The old colonial campus is no more. No tears. In its place stands a huge edifice, hurriedly put together. Hundreds and thousands of students attend but many have no idea why they are there. The old colonial professor is gone; nobody there talks any more about spears, bows and arrows!
But there are lecturers and professors on campus who know next to nothing about their disciplines, who represent no body of knowledge, that are void of any trappings of culture. To be sure there are exceptions. Living conditions for students are appalling. Rented accommodation in town is worse. Really how anyone could study and learn under those conditions beats imagination.
The old colonial mission of “for the glory of empire” that in the past guided learning and the curricula, is gone. But nothing has been put in its place. In the vacuum, the regime of marks and grades, and the final certificate at the end takes center stage. It is wielded through the combined dictatorship of lecturers and professors who invoke out of context, the African thing about deference to elders. “Where are your manners?” is a constant refrain on campus.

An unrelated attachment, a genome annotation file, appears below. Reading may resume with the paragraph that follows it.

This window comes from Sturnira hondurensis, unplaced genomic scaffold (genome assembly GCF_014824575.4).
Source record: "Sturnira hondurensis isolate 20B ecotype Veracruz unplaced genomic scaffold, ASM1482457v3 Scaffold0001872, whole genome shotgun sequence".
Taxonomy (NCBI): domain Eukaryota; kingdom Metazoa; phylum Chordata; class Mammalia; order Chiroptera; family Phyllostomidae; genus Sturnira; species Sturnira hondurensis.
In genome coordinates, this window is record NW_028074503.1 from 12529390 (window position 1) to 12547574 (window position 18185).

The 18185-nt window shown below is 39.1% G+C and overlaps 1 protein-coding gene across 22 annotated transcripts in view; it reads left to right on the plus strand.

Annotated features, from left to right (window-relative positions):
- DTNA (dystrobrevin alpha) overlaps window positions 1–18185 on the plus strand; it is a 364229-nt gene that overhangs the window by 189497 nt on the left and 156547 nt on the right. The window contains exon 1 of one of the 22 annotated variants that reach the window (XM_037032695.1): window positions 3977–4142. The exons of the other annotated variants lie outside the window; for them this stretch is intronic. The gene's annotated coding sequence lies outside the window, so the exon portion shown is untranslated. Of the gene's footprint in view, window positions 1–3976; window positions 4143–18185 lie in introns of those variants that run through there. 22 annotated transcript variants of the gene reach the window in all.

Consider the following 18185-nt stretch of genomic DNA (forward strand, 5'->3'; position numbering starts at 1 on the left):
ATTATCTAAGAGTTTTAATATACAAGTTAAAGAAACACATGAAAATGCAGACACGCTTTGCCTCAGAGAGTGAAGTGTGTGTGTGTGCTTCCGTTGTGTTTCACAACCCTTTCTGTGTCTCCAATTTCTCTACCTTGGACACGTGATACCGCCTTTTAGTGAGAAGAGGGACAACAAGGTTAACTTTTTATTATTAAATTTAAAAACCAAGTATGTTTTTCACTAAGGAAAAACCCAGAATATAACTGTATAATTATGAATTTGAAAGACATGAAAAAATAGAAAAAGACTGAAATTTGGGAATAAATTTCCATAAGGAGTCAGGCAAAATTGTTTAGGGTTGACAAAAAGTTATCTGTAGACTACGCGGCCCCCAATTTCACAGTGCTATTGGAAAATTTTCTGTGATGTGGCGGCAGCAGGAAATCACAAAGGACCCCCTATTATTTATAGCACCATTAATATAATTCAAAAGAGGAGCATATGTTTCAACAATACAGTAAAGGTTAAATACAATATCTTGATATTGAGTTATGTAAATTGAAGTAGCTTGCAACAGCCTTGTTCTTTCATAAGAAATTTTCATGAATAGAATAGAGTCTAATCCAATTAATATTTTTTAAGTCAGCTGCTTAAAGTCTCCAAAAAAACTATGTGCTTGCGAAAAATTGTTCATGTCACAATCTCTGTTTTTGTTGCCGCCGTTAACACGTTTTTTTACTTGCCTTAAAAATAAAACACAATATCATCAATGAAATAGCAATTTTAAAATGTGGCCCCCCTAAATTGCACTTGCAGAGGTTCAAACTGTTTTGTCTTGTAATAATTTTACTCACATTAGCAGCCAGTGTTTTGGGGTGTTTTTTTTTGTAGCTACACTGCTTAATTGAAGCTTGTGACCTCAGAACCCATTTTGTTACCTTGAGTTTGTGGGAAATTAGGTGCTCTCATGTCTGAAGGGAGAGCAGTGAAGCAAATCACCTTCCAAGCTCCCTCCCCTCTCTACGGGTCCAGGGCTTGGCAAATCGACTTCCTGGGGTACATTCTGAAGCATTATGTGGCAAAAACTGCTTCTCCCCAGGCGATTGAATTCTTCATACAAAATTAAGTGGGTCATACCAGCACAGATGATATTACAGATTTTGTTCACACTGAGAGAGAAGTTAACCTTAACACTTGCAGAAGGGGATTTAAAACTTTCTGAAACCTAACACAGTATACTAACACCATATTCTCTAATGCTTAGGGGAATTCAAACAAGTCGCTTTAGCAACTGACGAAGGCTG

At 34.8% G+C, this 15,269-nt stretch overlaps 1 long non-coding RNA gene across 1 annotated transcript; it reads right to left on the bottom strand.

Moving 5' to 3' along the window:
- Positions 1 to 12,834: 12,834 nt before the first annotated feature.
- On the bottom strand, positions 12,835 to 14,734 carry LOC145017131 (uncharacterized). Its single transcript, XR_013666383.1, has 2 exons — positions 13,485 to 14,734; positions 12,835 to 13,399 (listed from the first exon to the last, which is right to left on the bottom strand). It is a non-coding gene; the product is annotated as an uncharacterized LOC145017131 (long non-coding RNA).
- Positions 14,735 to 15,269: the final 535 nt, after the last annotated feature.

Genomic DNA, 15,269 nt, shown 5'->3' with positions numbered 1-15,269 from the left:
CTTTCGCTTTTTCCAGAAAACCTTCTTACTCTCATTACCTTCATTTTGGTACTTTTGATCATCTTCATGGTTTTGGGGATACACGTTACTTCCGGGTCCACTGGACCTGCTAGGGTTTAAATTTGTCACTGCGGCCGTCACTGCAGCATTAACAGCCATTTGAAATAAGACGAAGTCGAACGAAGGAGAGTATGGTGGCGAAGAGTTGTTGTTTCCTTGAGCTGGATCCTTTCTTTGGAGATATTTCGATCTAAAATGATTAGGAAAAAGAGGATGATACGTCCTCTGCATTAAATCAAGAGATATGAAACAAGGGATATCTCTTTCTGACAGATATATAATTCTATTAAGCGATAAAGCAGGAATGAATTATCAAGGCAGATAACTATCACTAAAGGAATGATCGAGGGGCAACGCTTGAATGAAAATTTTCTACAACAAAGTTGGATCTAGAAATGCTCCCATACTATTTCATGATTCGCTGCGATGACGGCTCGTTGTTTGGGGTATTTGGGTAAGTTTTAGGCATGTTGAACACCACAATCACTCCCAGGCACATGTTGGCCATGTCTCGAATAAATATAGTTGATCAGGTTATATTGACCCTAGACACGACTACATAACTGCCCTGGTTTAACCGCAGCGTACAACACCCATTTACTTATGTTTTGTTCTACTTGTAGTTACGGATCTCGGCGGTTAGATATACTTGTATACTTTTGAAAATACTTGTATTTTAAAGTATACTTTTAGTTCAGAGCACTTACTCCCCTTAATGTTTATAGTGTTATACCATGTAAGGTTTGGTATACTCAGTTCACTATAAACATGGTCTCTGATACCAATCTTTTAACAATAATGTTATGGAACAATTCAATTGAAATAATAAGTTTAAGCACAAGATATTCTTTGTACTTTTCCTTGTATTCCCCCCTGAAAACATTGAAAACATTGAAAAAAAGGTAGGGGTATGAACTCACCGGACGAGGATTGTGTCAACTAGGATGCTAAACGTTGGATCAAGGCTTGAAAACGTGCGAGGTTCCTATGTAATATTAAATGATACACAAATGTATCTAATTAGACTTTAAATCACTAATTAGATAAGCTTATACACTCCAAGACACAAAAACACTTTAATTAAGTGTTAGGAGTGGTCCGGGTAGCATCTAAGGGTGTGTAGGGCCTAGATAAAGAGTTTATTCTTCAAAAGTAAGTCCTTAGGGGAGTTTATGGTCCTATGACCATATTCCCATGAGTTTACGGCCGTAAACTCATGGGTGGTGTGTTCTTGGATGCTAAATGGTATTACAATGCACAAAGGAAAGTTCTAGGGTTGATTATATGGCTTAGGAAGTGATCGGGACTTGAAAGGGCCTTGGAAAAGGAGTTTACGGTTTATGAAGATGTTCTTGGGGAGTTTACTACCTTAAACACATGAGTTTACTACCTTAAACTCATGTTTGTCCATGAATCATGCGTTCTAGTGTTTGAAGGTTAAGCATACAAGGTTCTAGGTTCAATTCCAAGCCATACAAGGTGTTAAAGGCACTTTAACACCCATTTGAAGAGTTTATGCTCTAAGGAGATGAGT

The university has become big business. Fake businessmen haunt the corridors of learning hunting fake contracts to deliver fake equipments and disused reagents. A growing number of lecturers find here a place for marking time and making quick dough. For the majority of students the university has become a place for picking easy grades and unearned diplomas, a far cry from the rigor and discipline of the colonial university. “Where has the good time gone?”